Black and white image of French classical author La Rochefoucauld.

La Rochefoucauld

(1613 - 1680)

Born into a noble family in Paris, La Rochefoucauld served in the army in 1629, fighting in campaigns in Italy, France, and the Netherlands. He sustained various wounds, retiring from service in 1652 after he was shot in the face with a musket. Memoirs, his account of his military adventures and life at the court of Louis XIV, was published in 1662. Three years later he published his collection of five hundred-odd aphorisms. 

All Writing

To safeguard one’s health at the cost of too strict a diet is a tiresome illness indeed.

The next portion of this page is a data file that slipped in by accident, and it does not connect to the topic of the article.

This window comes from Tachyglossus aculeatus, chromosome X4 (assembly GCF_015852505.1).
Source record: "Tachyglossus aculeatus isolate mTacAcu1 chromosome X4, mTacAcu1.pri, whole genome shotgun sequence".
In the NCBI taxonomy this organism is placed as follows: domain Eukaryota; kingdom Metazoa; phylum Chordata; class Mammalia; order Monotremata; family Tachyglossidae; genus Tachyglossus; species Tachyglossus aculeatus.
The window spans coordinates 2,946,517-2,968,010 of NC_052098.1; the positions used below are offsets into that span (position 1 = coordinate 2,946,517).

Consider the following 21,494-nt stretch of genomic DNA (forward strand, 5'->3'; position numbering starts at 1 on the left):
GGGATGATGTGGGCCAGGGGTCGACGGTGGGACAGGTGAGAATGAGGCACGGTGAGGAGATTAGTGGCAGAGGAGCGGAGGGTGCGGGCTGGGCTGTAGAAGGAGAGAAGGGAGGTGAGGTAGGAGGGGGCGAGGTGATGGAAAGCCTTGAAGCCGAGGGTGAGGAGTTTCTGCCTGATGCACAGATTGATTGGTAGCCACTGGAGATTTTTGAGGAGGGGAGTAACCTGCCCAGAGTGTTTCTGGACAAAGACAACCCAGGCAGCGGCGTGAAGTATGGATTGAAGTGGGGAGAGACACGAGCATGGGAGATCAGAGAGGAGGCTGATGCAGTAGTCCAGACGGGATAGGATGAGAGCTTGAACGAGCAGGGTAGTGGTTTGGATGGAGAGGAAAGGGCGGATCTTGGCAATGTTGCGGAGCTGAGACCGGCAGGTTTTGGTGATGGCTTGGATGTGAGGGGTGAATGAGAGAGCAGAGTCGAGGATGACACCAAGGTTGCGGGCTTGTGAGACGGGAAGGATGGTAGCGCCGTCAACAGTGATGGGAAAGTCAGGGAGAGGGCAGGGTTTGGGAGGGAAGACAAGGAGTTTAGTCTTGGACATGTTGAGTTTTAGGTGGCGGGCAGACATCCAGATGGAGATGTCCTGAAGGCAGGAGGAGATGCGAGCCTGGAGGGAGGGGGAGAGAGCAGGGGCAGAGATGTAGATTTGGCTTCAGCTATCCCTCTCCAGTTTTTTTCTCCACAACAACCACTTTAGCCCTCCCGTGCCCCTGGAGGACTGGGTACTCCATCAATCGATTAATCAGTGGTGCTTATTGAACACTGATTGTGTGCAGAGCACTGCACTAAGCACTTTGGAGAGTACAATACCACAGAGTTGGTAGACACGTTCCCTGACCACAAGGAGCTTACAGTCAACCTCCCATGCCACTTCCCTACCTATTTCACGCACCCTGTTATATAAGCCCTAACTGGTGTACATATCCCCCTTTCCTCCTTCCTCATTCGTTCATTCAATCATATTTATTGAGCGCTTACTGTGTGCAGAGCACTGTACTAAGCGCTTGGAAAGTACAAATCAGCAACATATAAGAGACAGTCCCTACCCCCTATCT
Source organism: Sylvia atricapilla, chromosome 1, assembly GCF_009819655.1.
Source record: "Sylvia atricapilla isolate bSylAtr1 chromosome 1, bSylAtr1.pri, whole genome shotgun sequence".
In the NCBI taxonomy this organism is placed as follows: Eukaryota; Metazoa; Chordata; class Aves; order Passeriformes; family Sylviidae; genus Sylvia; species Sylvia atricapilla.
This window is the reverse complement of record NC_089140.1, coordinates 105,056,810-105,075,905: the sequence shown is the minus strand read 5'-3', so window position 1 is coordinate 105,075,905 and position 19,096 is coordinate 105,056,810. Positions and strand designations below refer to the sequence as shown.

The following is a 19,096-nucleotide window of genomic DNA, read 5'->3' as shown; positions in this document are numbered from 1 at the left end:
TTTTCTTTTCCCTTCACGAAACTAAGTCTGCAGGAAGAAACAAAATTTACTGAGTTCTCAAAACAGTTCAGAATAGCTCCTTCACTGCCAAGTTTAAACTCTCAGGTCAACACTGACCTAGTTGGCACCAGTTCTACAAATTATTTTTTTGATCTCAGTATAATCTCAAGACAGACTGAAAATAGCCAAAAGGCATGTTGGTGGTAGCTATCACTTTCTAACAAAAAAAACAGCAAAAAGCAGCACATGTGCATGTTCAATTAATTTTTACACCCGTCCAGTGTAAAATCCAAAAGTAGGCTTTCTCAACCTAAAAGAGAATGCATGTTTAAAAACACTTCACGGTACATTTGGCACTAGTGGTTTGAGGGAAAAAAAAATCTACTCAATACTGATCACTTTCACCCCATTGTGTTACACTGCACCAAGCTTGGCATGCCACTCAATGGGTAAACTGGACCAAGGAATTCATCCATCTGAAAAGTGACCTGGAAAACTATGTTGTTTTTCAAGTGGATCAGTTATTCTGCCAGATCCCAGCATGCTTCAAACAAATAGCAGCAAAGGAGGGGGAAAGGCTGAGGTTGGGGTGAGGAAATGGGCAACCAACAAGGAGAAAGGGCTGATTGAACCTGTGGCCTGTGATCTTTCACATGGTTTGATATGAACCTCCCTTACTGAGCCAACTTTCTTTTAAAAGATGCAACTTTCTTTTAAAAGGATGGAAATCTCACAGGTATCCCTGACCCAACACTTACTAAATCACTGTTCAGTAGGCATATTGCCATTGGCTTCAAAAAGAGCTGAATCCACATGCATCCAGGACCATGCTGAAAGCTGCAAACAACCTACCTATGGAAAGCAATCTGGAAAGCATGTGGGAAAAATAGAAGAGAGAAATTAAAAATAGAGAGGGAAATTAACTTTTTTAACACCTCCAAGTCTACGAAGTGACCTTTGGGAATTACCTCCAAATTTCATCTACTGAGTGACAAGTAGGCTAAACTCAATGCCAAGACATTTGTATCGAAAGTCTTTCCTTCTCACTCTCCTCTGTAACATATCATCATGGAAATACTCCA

—La Rochefoucauld, 1678

Men have written in the most convincing manner to prove that death is no evil, and this opinion has been confirmed on a thousand celebrated occasions by the weakest of men as well as by heroes. Even so I doubt whether any sensible person has ever believed it, and the trouble men take to convince others as well as themselves that they do shows clearly that it is no easy undertaking. 

—La Rochefoucauld, 1665

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